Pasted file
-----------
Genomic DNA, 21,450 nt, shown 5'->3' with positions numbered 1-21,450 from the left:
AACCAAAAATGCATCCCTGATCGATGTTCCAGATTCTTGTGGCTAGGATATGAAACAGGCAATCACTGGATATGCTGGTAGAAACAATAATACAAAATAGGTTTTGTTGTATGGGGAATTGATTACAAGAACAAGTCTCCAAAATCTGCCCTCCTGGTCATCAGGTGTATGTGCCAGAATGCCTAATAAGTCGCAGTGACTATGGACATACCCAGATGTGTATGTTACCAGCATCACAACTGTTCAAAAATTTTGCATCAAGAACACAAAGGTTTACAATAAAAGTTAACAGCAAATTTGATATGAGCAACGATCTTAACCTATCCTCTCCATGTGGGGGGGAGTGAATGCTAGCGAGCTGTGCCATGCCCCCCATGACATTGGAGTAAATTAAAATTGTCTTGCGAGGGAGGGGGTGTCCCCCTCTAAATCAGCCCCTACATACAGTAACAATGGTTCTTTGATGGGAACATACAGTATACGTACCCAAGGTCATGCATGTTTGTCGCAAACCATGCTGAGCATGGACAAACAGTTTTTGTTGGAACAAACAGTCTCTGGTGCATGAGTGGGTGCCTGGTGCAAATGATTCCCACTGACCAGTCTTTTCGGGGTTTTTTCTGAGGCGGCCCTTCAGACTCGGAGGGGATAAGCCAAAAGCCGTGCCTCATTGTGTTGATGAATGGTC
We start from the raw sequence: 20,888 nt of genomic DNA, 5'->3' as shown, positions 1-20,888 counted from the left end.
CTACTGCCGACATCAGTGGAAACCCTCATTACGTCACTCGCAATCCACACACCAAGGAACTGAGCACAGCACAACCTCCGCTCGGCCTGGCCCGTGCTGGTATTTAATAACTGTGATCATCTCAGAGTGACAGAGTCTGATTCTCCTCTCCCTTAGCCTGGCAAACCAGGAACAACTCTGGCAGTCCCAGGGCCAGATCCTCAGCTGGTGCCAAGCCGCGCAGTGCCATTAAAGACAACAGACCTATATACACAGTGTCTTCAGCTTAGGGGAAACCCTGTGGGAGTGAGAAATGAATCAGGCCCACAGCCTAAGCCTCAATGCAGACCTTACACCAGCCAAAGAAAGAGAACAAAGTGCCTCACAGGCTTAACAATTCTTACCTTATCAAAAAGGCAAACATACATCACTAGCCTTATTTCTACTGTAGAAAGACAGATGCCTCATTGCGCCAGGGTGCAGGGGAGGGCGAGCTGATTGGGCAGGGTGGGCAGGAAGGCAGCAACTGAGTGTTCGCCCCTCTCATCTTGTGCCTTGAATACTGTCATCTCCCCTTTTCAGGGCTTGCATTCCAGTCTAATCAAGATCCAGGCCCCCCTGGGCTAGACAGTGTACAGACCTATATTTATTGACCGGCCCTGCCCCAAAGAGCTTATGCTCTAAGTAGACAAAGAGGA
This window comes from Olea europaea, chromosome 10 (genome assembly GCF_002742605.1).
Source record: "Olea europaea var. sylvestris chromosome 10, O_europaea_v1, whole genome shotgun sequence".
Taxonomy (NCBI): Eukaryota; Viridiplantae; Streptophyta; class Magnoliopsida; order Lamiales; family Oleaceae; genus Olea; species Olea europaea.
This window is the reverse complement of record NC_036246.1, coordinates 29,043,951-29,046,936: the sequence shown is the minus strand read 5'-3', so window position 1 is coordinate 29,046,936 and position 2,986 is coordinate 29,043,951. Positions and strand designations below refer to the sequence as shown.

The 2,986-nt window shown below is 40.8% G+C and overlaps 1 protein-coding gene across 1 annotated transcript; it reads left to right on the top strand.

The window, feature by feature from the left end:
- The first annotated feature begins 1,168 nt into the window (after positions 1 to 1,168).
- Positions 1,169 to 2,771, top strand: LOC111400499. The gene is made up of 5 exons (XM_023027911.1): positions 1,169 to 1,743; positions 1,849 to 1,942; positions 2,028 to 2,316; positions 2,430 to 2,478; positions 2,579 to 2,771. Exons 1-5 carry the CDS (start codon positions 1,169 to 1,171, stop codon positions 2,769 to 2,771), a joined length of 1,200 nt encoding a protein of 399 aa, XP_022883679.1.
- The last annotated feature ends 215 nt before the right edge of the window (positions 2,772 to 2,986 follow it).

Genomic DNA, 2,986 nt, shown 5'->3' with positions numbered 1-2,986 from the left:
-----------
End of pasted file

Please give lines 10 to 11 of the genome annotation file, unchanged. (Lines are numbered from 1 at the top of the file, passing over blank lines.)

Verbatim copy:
The window, feature by feature from the left end:
- The first annotated feature begins 1,168 nt into the window (after positions 1 to 1,168).